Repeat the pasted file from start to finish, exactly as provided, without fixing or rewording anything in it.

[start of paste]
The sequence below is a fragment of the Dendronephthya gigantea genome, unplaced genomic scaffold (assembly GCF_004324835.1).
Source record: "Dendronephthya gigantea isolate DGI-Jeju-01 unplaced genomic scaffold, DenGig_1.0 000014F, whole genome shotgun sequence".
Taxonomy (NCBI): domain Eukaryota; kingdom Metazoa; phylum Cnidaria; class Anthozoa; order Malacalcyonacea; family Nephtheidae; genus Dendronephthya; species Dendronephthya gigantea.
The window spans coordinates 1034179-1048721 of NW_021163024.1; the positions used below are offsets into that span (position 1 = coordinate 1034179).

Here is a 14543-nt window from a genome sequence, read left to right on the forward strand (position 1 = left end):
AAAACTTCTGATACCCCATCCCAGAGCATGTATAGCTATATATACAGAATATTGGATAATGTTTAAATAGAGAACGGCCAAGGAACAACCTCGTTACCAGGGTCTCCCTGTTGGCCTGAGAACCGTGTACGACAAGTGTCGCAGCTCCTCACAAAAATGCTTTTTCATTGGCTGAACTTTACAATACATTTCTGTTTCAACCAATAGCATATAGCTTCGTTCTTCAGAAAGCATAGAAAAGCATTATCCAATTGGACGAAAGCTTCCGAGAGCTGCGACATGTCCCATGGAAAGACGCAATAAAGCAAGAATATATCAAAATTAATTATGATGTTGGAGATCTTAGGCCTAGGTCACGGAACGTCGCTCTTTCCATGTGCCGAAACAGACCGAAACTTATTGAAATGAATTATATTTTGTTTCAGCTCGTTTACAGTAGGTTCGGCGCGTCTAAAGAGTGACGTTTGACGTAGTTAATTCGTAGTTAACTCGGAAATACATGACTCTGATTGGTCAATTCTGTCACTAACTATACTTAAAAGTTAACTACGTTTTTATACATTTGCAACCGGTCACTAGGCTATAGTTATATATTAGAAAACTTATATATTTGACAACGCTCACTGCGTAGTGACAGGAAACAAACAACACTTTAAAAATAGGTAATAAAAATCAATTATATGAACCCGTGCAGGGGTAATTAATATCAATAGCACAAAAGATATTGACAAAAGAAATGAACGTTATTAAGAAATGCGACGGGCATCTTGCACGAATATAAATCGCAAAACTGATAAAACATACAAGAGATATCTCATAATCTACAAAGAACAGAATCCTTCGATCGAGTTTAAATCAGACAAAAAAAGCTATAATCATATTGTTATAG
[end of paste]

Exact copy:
The sequence below is a fragment of the Dendronephthya gigantea genome, unplaced genomic scaffold (assembly GCF_004324835.1).
Source record: "Dendronephthya gigantea isolate DGI-Jeju-01 unplaced genomic scaffold, DenGig_1.0 000014F, whole genome shotgun sequence".
Taxonomy (NCBI): domain Eukaryota; kingdom Metazoa; phylum Cnidaria; class Anthozoa; order Malacalcyonacea; family Nephtheidae; genus Dendronephthya; species Dendronephthya gigantea.
The window spans coordinates 1034179-1048721 of NW_021163024.1; the positions used below are offsets into that span (position 1 = coordinate 1034179).

Here is a 14543-nt window from a genome sequence, read left to right on the forward strand (position 1 = left end):
AAAACTTCTGATACCCCATCCCAGAGCATGTATAGCTATATATACAGAATATTGGATAATGTTTAAATAGAGAACGGCCAAGGAACAACCTCGTTACCAGGGTCTCCCTGTTGGCCTGAGAACCGTGTACGACAAGTGTCGCAGCTCCTCACAAAAATGCTTTTTCATTGGCTGAACTTTACAATACATTTCTGTTTCAACCAATAGCATATAGCTTCGTTCTTCAGAAAGCATAGAAAAGCATTATCCAATTGGACGAAAGCTTCCGAGAGCTGCGACATGTCCCATGGAAAGACGCAATAAAGCAAGAATATATCAAAATTAATTATGATGTTGGAGATCTTAGGCCTAGGTCACGGAACGTCGCTCTTTCCATGTGCCGAAACAGACCGAAACTTATTGAAATGAATTATATTTTGTTTCAGCTCGTTTACAGTAGGTTCGGCGCGTCTAAAGAGTGACGTTTGACGTAGTTAATTCGTAGTTAACTCGGAAATACATGACTCTGATTGGTCAATTCTGTCACTAACTATACTTAAAAGTTAACTACGTTTTTATACATTTGCAACCGGTCACTAGGCTATAGTTATATATTAGAAAACTTATATATTTGACAACGCTCACTGCGTAGTGACAGGAAACAAACAACACTTTAAAAATAGGTAATAAAAATCAATTATATGAACCCGTGCAGGGGTAATTAATATCAATAGCACAAAAGATATTGACAAAAGAAATGAACGTTATTAAGAAATGCGACGGGCATCTTGCACGAATATAAATCGCAAAACTGATAAAACATACAAGAGATATCTCATAATCTACAAAGAACAGAATCCTTCGATCGAGTTTAAATCAGACAAAAAAAGCTATAATCATATTGTTATAG